- The Washington Times - Wednesday, October 11, 2006

OAKLAND, Calif. — Oakland Athletics general manager Billy Beane always will be linked to “Moneyball,” Michael Lewis’ book about his style of selecting talent.

After what happened this season in Oakland, perhaps “Miracleball” would have been more appropriate. What else can it be called other than a miracle when a player like former Washington Nationals pitcher Esteban Loaiza — tonight’s Game 2 starter for the A’s against the Detroit Tigers in the American League Championship Series — turns into the second coming of Catfish Hunter?

That might seem a stretch, but the managers of both sides sang his praises yesterday before Game 1.

“I was talking to Don Cooper, the pitching coach of the White Sox, [earlier this year] while Esteban was out [with a shoulder injury and] throwing a simulated game one day in Chicago, and Cooper told me that this guy really likes to compete,” A’s manager Ken Macha said about Loaiza, whose best season was with the White Sox. “Those are the kind of guys you want on your side.”

Said Detroit manager Jim Leyland, who managed Loaiza in Pittsburgh when he first made it to the majors: “He’s a very smart guy, a very confident guy and he’s a very tough guy. He was a nice young man, and now he’s a nice older man.”

Somehow, each manager made it through his statement with a straight face.

Clearly, neither was talking about the Esteban Loaiza in the Nationals clubhouse last year. That player was considered a self-absorbed, negative influence with a work ethic that never came close either to work or ethic. And before his season in Washington, that player was described by a former teammate as “the worst teammate I’ve ever played with.”

Yet here Loaiza is, being touted as a tough, smart competitor. That is “Miracleball.”

When Beane signed the 34-year-old Loaiza during the offseason to a three-year, $21 million contract, it seemed perhaps he finally had let his ego get in the way of his decision making. Giving that amount of money and security to a player known to be difficult appeared to be foolish. And Loaiza set out to prove that notion right early on, going 0-3 with an 8.35 ERA in four starts in April, finding himself on the disabled list in May and getting arrested and charged with drunken driving in June.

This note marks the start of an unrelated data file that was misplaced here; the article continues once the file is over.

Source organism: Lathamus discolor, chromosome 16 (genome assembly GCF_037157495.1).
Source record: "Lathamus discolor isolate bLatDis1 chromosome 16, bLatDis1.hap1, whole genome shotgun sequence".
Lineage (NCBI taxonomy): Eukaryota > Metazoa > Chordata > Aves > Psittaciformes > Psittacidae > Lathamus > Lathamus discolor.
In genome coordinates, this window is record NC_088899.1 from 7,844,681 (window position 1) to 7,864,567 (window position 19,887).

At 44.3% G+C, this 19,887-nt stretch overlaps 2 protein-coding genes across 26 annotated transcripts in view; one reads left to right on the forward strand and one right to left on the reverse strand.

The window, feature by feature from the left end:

Instead of continuing to self-destruct when he came back, however, Loaiza began pitching as if he were in a contract year again. He ran up an 11-6 record the rest of the season, including a 4-0 mark and a 1.48 ERA in August that landed him American League pitcher of the month honors.

And then, in a potentially divisive incident in the A’s dugout during the division series when Milton Bradley and hitting coach Gerald Perry got into it after Bradley spilled a cup of coffee on Loaiza, it was Loaiza who was the voice of reason.

“It was an accident,” Loaiza said. “He threw the batting gloves up there, and the coffee landed on me. That’s just baseball. You never know what will happen on the field or in the dugout. It didn’t bother me. I got another uniform and went back to work.”

Partly as a result of his transformation, Loaiza was selected for tonight’s start over Rich Harden.

“It’s the coaching staff and the manager’s decision who starts, who doesn’t, who is in the bullpen and who’s not,” Loaiza said. “I’ve just got to be ready for anything that happens. I’ve been in situations like this in the past, and I want to win.”

His situation last year in Washington was different. He began as a discard signed to a one-year, $3 million contract and made the most of the opportunity, finishing 12-10 with a 3.77 ERA in 34 starts. So, of course, he is fond of the Nationals. They made him a lot of money.

“My experience there was really good, especially with a lot more Latin players and being the first year for baseball there, trying to make the playoffs,” Loaiza said. “I had a good experience with [Frank] Robinson, with some of the coaches there and some of the players. It got me here to a three-year deal.”

It’s easy to explain his season in Washington last year. He was playing for a contract. But what about this year?

“I’ve been around some fierce competitors, and those guys are the guys that step forward when everything is on the line,” Macha said. “That’s the kind of guy you want out there.”

Miraculously, in Oakland, that guy is Esteban Loaiza.

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